Ole Miss football player sues Lane Kiffin, school over handling of mental health issues

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An Ole Miss defensive tackle filed a lawsuit against football coach Lane Kiffin and the university Thursday, alleging denial of equal protection, racial discrimination, sexual discrimination, violation of the Americans with Disabilities Act and more.

DeSanto Rollins, a member of the football team since 2020, alleged in the lawsuit that Kiffin kicked him off the team “because he requested to take a mental health break due to the anxiety, depression and mental stress he was suffering.” Rollins also said he suffered multiple injuries in 2022 that caused severe depression and anxiety and that the university failed to provide him with mental health educational materials.

The lawsuit alleges Kiffin intentionally took “adverse action” against Rollins “on account of race, for requesting and taking a mental health break, but not taking adverse action against white student-athletes for requesting and taking a mental health break.” It also alleges sexual discrimination for taking the same action against Rollins, “but not taking adverse action against female student-athletes.”

The lawsuit additionally alleges Rollins was “disabled within the meaning of the Americans with Disabilities Act” and was qualified to play for the school, “but he was kicked off the football team by Kiffin because of his disability.”

The lawsuit states that Rollins suffered “physical pain and emotional distress and anguish” as a result of Kiffin and others’ “actions and inactions.”

Rollins is seeking $10 million in compensatory damages and $30 million in punitive damages, according to the lawsuit, which was filed in U.S. District Court for the Northern District of Mississippi, Oxford Division.

Ole Miss’ athletics department said Friday morning it had not received the lawsuit.

“DeSanto was never removed from the football team and remains on scholarship,” a statement from Ole Miss said. “In addition, he continues to have the opportunity to receive all of the resources and advantages that are afforded a student-athlete at the university.”

According to the lawsuit, Rollins suffered a concussion, an Achilles tendon injury and an LCL injury in his left knee in April, July and August 2022, respectively.

On Nov. 28, 2022, he had an exit meeting with defensive line coach Randall Joyner, who pressured him to enter the transfer portal, according to the lawsuit. Rollins did not transfer.

On Jan. 6, 2023, Rollins’ grandmother died, and he “continued to suffer severe depression, anxiety, frustration, embarrassment, humiliation, feeling of worthlessness, sadness, loss of sleep, and loss of appetite” after she passed, according to the lawsuit.

Rollins and Kiffin met on Feb. 27, and the coach told Rollins he was being moved from defensive tackle to the scout team on the offensive line because he would not transfer, according to the lawsuit.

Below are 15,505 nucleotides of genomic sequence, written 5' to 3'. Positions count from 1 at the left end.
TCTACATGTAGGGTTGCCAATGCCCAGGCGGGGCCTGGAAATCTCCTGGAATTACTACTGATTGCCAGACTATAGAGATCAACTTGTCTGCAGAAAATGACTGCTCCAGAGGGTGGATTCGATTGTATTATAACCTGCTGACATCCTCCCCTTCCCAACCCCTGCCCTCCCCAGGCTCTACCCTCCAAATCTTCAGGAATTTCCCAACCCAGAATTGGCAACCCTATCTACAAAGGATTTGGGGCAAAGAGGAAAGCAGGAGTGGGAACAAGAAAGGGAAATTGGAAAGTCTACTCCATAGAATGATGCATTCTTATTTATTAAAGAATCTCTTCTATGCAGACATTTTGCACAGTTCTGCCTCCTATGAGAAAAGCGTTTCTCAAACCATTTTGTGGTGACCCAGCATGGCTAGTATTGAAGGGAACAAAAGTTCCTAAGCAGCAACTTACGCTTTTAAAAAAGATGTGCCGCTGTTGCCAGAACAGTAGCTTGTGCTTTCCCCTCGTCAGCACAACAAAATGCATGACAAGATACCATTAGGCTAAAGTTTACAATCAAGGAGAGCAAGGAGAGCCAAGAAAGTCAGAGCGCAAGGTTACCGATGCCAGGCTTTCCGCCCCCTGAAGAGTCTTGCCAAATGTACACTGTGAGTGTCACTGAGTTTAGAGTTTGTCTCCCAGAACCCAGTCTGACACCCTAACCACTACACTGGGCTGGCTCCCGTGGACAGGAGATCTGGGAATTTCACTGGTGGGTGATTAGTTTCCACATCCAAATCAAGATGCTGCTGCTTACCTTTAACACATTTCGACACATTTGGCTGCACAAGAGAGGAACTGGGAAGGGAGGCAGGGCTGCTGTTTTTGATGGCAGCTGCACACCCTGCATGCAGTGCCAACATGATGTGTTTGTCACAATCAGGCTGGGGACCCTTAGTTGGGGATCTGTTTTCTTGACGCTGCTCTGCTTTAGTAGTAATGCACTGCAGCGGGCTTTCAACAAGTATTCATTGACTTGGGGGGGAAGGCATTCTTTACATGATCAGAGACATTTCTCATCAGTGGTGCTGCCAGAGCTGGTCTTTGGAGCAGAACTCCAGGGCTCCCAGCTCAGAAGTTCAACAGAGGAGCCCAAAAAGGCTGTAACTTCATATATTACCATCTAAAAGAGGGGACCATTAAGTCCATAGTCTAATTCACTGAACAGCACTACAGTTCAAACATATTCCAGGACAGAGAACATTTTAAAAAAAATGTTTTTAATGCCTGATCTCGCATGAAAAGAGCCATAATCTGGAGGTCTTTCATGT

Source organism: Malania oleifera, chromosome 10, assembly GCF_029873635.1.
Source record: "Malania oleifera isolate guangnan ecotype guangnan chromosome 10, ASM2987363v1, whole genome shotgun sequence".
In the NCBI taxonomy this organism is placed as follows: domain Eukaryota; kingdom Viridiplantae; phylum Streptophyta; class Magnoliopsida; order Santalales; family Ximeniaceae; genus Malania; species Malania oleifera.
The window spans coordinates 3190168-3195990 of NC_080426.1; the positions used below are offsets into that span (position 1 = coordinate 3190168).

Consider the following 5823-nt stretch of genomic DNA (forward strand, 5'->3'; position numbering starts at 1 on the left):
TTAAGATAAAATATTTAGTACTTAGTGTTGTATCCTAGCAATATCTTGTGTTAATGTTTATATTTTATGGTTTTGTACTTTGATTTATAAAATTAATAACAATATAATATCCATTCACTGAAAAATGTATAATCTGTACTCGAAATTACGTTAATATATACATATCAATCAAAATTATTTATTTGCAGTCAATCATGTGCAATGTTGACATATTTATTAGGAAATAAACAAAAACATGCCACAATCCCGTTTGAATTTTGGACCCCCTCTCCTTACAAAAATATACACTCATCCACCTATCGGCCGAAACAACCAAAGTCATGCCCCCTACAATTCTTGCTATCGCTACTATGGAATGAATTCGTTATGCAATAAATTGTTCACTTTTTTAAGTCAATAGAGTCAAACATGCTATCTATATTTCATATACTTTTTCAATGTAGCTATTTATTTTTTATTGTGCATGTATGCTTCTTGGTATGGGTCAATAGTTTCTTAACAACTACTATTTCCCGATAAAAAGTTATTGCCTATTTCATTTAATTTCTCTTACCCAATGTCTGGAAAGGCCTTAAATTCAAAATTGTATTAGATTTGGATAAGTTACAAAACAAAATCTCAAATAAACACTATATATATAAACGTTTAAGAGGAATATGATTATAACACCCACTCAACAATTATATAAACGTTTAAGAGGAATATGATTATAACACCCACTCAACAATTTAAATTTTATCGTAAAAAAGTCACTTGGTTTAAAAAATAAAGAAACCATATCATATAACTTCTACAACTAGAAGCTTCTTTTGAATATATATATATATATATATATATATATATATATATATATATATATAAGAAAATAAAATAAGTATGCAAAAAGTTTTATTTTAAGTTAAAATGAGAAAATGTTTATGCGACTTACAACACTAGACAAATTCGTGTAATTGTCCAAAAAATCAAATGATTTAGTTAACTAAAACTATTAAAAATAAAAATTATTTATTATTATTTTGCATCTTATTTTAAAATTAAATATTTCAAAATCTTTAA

“Kiffin yelled at Rollins in a hostile and verbally threatening tone telling him that he was the coach and Rollins was the player, and if he didn’t like it then he should quit,” the lawsuit states.

Rollins told Kiffin he was going to take a mental health break “because of the verbal abuse from Kiffin and the mental anxiety, depression, and worthlessness he was feeling,” per the lawsuit. The next day, after his mother contacted an Ole Miss athletic trainer, Rollins met with Josie Nicholson, the assistant athletic director for sport psychology, who encouraged him to talk with the trainer about “taking a step back from football in order to take care of his mental health,” according to the lawsuit.

Joyner contacted Rollins on March 1 to tell him Kiffin wanted to meet with him again, the lawsuit states. Rollins had a follow-up session with Nicholson on March 7, but “did not want to meet with Kiffin yet “because he was not in a good place,” according to the suit. After the coaching staff and training staff continued to contact Rollins about it, he met with Kiffin on March 21, according to the lawsuit.

The lawsuit alleges “Kiffin maliciously, deliberately, intentionally, and in blatant disregard for the rights and health of Rollins verbally assaulted him during the March 21, 2023 meeting knowing that Rollins was suffering mental and emotional anxiety, distress and depression.” The lawsuit includes a transcript of the alleged meeting.

Rollins told Kiffin he informed the strength and conditioning coach he was going to take a mental break, which is why he hadn’t shown up for two weeks, according to the lawsuit.

“OK, you have a f—ing head coach, this is a job, guess what, if I have mental issues and I’m not diminishing them, I can’t not see my f—ing boss,” Kiffin said, according to the lawsuit. “When you were told again and again the head coach needs to see you, wasn’t to make you practice, wasn’t to play a position you don’t f—ing want to, OK, it was to talk to you and explain to you in the real world, OK, so I don’t give a f— what your mom says, OK, or what you think is the real f—ing world you show up to work, and then you say hey I have mental issues, OK.”

The lawsuit alleges that Kiffin told him he was off the team. “Go, go and guess what, we can kick you off the team, so go read your f—ing rights about mental health, we can kick you off the team, for not showing up, when the head coach asks to meet with you and you don’t show up for weeks, OK, we can remove you from the team.”

Rollins remains on Ole Miss’ online roster. The Baton Rouge, La., native appeared in one game in 2021 and two in 2022.

(Photo: Christopher Hanewinckel / USA Today)

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